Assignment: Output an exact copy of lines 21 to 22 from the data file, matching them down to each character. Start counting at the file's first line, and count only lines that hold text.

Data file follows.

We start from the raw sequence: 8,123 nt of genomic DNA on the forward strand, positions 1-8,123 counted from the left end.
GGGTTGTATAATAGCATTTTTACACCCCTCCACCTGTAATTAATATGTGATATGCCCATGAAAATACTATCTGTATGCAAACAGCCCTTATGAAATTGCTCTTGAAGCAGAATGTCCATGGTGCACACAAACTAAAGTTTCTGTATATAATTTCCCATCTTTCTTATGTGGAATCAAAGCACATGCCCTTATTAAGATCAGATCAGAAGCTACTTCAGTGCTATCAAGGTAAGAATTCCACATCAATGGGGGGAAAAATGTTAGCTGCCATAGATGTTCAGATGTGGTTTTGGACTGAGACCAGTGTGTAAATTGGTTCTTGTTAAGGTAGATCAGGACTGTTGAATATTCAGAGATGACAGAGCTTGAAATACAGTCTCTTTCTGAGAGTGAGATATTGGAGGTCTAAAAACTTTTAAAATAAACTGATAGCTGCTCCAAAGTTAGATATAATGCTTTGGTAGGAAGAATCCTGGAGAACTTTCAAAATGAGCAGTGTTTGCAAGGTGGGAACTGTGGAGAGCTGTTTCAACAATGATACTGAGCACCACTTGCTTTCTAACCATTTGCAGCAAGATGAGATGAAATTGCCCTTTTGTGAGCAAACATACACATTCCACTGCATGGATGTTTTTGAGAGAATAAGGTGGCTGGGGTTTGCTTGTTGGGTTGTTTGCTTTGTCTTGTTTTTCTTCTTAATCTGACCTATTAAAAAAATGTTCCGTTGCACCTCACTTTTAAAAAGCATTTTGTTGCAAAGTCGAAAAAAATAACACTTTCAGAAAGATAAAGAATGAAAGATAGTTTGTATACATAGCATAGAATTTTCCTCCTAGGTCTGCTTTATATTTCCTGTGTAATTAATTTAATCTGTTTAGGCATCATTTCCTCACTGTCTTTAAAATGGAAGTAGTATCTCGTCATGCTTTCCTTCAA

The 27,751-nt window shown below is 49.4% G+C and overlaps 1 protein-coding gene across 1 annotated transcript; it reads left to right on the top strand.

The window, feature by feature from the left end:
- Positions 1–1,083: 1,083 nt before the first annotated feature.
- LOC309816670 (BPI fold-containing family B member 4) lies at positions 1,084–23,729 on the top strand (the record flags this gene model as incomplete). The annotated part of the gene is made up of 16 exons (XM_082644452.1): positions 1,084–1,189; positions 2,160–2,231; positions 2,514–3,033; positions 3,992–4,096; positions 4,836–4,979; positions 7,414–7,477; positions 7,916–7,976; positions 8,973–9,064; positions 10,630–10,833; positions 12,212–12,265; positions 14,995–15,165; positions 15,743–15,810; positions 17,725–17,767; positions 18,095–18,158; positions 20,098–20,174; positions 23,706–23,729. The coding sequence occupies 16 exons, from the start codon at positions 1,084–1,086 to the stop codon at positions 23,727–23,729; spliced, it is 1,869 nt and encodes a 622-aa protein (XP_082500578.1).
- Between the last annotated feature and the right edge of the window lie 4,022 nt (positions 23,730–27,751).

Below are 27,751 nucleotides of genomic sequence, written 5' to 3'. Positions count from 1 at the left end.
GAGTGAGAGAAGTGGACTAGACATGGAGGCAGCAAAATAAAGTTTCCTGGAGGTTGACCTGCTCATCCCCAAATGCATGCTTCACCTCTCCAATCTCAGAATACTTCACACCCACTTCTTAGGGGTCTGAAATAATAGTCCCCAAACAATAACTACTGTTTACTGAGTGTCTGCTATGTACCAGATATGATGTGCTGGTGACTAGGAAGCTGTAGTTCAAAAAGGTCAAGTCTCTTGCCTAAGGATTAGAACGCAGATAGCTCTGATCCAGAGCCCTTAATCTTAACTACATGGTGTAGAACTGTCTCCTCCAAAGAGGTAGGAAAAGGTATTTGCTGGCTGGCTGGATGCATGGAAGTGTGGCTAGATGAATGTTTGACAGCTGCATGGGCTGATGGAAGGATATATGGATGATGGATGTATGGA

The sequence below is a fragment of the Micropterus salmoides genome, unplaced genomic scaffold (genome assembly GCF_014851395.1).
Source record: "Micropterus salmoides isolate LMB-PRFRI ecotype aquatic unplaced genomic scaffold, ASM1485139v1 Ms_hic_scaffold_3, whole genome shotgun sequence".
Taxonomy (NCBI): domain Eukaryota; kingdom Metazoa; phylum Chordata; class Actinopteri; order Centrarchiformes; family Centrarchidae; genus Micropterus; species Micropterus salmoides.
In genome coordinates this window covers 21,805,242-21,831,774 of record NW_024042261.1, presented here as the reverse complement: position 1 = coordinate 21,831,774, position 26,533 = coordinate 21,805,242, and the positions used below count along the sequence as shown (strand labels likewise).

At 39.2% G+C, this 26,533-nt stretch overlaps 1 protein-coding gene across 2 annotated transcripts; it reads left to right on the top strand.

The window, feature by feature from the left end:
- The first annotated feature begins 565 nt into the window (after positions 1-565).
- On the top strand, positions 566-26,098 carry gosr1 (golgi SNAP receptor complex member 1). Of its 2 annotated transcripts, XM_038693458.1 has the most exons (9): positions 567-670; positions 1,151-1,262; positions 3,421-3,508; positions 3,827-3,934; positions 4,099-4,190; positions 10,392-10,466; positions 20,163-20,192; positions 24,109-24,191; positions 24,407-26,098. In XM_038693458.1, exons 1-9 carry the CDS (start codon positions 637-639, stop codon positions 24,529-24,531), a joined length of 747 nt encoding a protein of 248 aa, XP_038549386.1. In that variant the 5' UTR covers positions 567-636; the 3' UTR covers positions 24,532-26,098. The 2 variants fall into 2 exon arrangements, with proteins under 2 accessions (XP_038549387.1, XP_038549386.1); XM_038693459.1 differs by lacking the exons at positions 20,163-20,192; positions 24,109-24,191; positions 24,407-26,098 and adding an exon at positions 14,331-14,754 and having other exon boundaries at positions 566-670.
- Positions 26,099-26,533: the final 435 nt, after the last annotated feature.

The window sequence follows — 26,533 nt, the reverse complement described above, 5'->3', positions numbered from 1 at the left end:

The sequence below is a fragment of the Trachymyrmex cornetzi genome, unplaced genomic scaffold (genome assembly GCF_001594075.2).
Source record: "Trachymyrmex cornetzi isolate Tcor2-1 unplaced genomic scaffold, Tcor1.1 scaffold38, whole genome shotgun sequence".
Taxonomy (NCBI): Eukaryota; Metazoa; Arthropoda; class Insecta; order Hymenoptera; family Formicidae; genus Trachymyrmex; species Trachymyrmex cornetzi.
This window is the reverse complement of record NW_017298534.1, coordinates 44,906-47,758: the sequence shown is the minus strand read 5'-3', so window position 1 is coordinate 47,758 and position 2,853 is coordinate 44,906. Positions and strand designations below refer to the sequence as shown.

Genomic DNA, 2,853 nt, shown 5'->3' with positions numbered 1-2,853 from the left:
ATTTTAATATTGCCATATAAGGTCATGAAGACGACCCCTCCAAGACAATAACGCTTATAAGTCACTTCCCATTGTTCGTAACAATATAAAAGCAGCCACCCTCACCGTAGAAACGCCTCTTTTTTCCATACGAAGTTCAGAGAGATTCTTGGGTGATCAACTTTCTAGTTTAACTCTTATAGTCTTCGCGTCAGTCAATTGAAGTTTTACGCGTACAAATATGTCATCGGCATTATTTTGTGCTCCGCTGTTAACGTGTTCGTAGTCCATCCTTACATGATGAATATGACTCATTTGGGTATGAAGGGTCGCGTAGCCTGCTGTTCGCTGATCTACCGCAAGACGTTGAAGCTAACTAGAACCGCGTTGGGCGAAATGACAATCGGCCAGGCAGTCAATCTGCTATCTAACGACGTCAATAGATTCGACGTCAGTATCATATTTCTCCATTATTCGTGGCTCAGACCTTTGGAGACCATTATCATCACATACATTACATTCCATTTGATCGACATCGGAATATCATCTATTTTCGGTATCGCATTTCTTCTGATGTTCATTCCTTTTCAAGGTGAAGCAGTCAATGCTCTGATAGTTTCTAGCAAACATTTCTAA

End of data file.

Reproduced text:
Source record: "Trachymyrmex cornetzi isolate Tcor2-1 unplaced genomic scaffold, Tcor1.1 scaffold38, whole genome shotgun sequence".
Taxonomy (NCBI): Eukaryota; Metazoa; Arthropoda; class Insecta; order Hymenoptera; family Formicidae; genus Trachymyrmex; species Trachymyrmex cornetzi.